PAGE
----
Technology has tackled a lot of issues in the past decade: imaging checks, banking through the Internet, expanded ATM services, check cards and manymore. Now technology is tackling what is possibly the most universal challenge in every organization in America: effective communications between management, departments and employees.
Most banks today use the same communication infrastructure-telephones, faxes, break room bulletin boards, interoffice mail and word of mouth. This process is effective "most" of the time, but rarely efficient and often expensive.
Take the simple matter of advising employees of your loan and deposit rates for the week. The document is created and printed, copies made and hand-delivered to employees, probably through interoffice mail. Banks with two or more locations may fax or email the document to other offices where the distribution process is repeated. This is not efficient and, considering the time and people involved in the process, it is certainly expensive.
This is just one example of the hundreds of such communications. Banks communicate policies and policy changes, personnel changes, work schedules, holiday schedules, and vacation schedules. They communicate benefit information, department reports, notices of meetings, meeting notes and cancellations of meetings. They tell employees about financial results, training opportunities, employment opportunities and instructions on operating the telephones.
And the information being distributed is not short memos but volumes of reference information, including user manuals for computer systems, policy and procedure documents, employee manuals and contingency plans. These documents are costly to create, maintain, distribute and store.
How can technology help?
Enter an information portal.
Information portals provide access, in electronic format, to all the information described above; delivering information directly to the PCs of employees who have access to your LAN or WAN via a Web browser. They can view, store or (if they want) print the information. But why print it? An information portal becomes the central repository for all your documents.
A good example is publishing loan and deposit rates to employees. You create the document on a PC, save it to the information portal "Bulletin Board" and you're done. Every employee has instantaneous access.
A well-designed information portal will feature a corporate bulletin board; store documents, forms, correspondence, and memos; include an electronic calendar, a meeting scheduler; and give you the ability to scroll important, must see messages across the screen. The better information portals include a search engine for locating information stored in your company's vast databases.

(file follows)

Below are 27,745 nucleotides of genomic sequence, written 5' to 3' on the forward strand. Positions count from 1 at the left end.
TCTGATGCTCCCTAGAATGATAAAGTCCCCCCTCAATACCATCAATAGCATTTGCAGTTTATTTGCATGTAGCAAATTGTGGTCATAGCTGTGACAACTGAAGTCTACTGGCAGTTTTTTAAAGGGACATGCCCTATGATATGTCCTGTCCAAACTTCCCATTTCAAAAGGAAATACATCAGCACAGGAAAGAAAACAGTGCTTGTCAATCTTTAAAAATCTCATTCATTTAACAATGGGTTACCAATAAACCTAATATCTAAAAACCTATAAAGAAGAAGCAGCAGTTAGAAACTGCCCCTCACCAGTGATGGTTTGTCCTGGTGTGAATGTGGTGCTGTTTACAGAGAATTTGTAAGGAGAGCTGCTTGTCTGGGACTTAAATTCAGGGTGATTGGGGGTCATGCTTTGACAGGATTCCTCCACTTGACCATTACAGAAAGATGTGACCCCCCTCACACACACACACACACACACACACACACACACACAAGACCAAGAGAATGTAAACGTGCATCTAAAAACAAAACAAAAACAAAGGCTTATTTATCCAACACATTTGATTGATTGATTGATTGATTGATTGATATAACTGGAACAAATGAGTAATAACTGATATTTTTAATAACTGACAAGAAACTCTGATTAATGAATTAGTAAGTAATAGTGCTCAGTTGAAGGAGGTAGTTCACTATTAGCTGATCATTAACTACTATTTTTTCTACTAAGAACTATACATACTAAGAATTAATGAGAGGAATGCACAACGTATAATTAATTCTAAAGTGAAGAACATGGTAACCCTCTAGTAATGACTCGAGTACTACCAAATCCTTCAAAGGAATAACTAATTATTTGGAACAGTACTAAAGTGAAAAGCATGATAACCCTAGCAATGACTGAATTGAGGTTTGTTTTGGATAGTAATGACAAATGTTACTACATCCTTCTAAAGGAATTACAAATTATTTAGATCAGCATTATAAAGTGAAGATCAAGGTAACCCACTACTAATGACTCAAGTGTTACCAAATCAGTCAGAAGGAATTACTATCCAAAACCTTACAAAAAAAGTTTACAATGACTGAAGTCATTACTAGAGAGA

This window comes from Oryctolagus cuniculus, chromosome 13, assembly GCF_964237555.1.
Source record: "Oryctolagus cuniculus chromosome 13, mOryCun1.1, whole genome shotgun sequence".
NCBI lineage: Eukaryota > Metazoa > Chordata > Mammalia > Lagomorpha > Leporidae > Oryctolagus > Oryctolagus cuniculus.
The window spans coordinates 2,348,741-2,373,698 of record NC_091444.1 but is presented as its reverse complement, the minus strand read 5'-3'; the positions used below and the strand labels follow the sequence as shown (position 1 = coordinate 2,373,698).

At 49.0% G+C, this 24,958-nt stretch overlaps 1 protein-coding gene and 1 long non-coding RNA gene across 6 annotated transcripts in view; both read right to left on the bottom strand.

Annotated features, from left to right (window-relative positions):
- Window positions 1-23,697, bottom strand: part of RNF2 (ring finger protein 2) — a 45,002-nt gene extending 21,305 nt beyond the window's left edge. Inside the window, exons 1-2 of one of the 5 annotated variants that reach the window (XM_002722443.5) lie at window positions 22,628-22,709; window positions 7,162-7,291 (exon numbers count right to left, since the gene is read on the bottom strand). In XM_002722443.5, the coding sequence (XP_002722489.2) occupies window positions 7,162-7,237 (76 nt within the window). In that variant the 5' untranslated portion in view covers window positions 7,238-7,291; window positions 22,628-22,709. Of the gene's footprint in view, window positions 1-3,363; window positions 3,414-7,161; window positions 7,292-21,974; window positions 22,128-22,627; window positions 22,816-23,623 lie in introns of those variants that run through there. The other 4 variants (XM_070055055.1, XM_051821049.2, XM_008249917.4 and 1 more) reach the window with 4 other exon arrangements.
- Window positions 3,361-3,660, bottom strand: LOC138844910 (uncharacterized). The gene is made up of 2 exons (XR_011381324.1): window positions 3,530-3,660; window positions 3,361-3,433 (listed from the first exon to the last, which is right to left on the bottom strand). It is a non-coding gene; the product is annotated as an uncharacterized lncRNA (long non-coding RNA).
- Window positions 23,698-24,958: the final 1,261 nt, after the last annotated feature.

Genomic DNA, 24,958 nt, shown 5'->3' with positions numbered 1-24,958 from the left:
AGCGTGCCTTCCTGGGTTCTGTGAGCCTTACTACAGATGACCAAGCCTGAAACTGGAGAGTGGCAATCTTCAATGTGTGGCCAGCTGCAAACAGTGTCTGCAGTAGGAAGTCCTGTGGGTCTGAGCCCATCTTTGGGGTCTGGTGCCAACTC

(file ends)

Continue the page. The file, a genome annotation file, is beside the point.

If you doubt this is possible, let me introduce you to Rockie Mason, Technology Manager, First Southern Bancorp, Stanford, Ky. First Southern, with $361 million in assets and 173 employees at 16 locations, was determined to replace traditional delivery methods with more timely, efficient, and cost-effective communication. "Our information portal has exceeded initial goals and expectations," Mason said. "Everyone is on the same page."
Mason says the dynamic messaging and bulletin board features keep employees instantaneously up-to-date (making paper forms obsolete) and the calendar feature keeps everyone informed on both corporate and personal scheduling.
Consistency of information distribution is another plus. "Everyone is now viewing the same information. Our organization is running a lot smoother," he adds.
Mason believes that information portals represent a unique advantage for banks. "Because our employees can now access timely, consistent information, we can deliver a higher level of customer service," he says.
He also believes that banks are just beginning to see how information portals will be integrated into business operations. "We are just scratching the surface," Mason says. "I suspect that in the future the information portal will be a necessary product for businesses to be successful."
John Williams is the chairman of Computer Services Inc. (CSI), which provides data processing services to banks across the nation and eBusiness solutions to banks and businesses wherever they're located. He can be reached at firstname.lastname@example.org
This guest column, a regular feature in Bank Systems & Technology, allows industry executives and experts to discuss a key bank technology topic. If you would like to contribute, please send requests by e-mail to Steven Marlin, BS&T executive editor, at email@example.com.